At 4:30ish am she asked me if I could see a decent amount of his head and I said yes, pretty much the whole top. After that she reached down and agreed she was willing to push. The OB offered to let dad do the catching, but he declined(he doesn't do blood well). She pushed at her own pace, deciding when she wanted to push and for how long. After 5 or 6 pushes baby Nolan was born at 4:59am and put right on mom's chest. She had very little vaginal trauma(almost no swelling) and a very small tear that only needed 2 or 3 stitches. Her OB said she only tore because of the 4th degree tear she received after a huge episiotomy with her first baby. He said if she hadn't been cut like that the first time she most likely would have been tear free.

When I tell most people this story they say she was only able to do it because it was her 4th baby, but her, I and her OB all agree she was able to do it because of how she approached labor and her support team. Her other births which i will describe in a second were nothing like the last, which she says was her easiest by far, even though he was so large.

L&D-1: Age 18
She was induced at 42weeks with pit because that was policy. She asked to get out of bed, as she wanted to walk and move about, but the nurses said no. After 22 hours of pit induced labor trapped in bed she decided to get the epidural around 6cm, which pleased the nurses. After another 10 hours she was at 10cm and was told she had to push even though she didn't want to. She pushed for 3 hours with little success. The OB resident proceed to cut a VERY large episiotomy and inserted the vacuum to try and pull the baby out. When that didn't work they used forceps. The baby was 8lbs on the dot and mom was left with a massive tear. She was so traumatized she didn't even want to see the baby(who had been whisked away to be cleaned).

L&D 2-Age 21
Because of the first experience she refused to be induced unless there was a concrete reason and spent a lot of timing finding an OB who would agree. Finally she found one who would listen. She went into labor the early am of 43w3d. Around 8am she woke her mom up and told her she was in labor, but wanted to stay home still. her mom refused and off they went to the hospital. She was 4cm when they arrived at 10:30am. The contractions completely stopped though upon entering the hospital, mainly from the free of the last experience. She was encouraged to walk around and try to relax. By the afternoon things picked up again and labor was in full force. She labor around the room free to do what she wanted. She was 10cm by 7ish pm. She was told by the nurses she had to start pushing and on her back she went. She pushed for over an hour before the OB arrived. When the OB got there she helped her change positioning and had her start pushing again. Still she felt nothing. Finally after 2 hours of forced pushing she finally got the urge and her little girl was born a little before 10pm weighing 8lbs 2oz. The nurse went on to tell her if the baby had been any bigger she never would have been able to deliver her, which mom thought was BS. She had a decent amount of swelling from all the pushing, but only needed a few stitches and felt amazing compared to her first birth. However she still felt like she had not been listened too and things could have been a lot better.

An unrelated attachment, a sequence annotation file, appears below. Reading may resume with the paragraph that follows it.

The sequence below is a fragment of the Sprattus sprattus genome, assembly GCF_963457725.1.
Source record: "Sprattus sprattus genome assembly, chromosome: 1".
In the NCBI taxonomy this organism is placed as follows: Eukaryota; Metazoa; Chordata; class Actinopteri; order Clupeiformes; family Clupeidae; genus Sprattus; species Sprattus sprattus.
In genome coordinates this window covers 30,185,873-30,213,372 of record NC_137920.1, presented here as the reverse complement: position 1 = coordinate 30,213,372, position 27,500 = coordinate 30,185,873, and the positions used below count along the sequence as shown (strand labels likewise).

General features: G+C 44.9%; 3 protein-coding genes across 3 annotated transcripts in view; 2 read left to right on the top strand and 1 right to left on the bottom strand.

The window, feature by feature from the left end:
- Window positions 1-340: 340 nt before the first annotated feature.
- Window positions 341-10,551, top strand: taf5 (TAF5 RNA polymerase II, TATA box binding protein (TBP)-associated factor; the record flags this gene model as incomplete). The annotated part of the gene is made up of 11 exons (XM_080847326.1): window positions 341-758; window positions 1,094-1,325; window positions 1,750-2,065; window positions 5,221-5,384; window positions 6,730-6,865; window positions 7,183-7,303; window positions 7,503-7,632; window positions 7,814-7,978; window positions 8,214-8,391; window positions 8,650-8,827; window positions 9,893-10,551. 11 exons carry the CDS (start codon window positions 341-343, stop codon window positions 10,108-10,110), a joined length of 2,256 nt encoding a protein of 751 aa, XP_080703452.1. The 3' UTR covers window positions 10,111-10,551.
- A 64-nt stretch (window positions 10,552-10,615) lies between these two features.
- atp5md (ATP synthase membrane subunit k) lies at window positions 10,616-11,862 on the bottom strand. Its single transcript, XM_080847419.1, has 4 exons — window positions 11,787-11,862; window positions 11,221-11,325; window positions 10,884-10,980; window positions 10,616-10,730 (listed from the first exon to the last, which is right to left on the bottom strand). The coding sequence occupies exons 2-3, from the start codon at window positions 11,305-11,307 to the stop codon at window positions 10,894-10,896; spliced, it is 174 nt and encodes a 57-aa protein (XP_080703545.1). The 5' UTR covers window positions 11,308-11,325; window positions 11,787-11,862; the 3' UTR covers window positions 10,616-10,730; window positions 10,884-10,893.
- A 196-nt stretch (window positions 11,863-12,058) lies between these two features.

L&D-3 Age:31
When she got pregnant with the 3rd she decide she wanted a MW when she was in her 3rd trimester. Things were going well till her water broke at 38w2d. She waited for 5 hours for labor to start. She did walking, spicy foods, nipple stim and so on, but not a single contraction. Her husband started to get really nervous and pretty much forced her to go to the hospital(this was his 1st baby). At the hospital a MW she had never met was on call and after the exam yielded that mom was only a finger tip along she ordered pit to be started. The new midwife came on call and was very annoyed pit had been started and said a balloon induction would have been much better, which was upsetting for mom. Too much time had passed though to change. After 14 hours of pit, mom was exhausted and got the epidural at 5cm. She slept from there on out and was 10cm when she woke up 6 hours later. She told the MW she wanted to push at her own pace and she agreed. Her little girl was born around 1am after an hour of pushing and over 25 hours of labor weighing 7lbs 14oz. She had a 2nd degree tear again, which she attributed to the epidural. She felt like she had been listened to by the 2nd midwife, but wanted that high for the natural birth again.

So while she had given birth to other babies in the past, they were all 2+ lbs smaller and were somewhat traumatic births. She 100% agrees if she had gotten an epidural or been induced that her birth with the 10.7lb baby would not have been enjoyable and could very well have ended up in a c/s. She knew her body could do what it was made to do, if she was allowed to let it. I think this is true for most mom and if we walked away from this induction and epidural obsession, and allowed birth to do what it is designed to do, that many more women could have the experience she had.
I have had so many friends who have been told that their babies are too large, and then "forced" to induce or have a c-section. I say "forced" because while they technically have a choice, once they were caught up in the hospital system they didn't really understand what their rights or other options were. All off these friends (about 5, a small sample) ended up having babies less than 9 lbs.

There is definitely a culture in the U.S. of smaller babies and feeling that any baby of 8 lbs is large, or even too large. I had my first son in a birth center, and at exactly 37 weeks he was 6 lbs, 13oz, and the smallest baby I have seen on the board there ever. Most babies born there are in the mid-8 to mid-10lb range. The largest baby born there was over 12lbs. I think it goes to show that healthy women with healthy pregnancies can absolutely safely deliver larger babies without interventions if they are given the chance and allowed to go to term.

The only way to change our culture is to continue to be advocates for midwifery, home birth, and malpractice lawsuit reform. Hope this was helpful!

~Suchada
www.mamaeve.com
I actually think liability plays a big part in this scenario. My bet is that most doctors recommend this due to the fear of malpractice.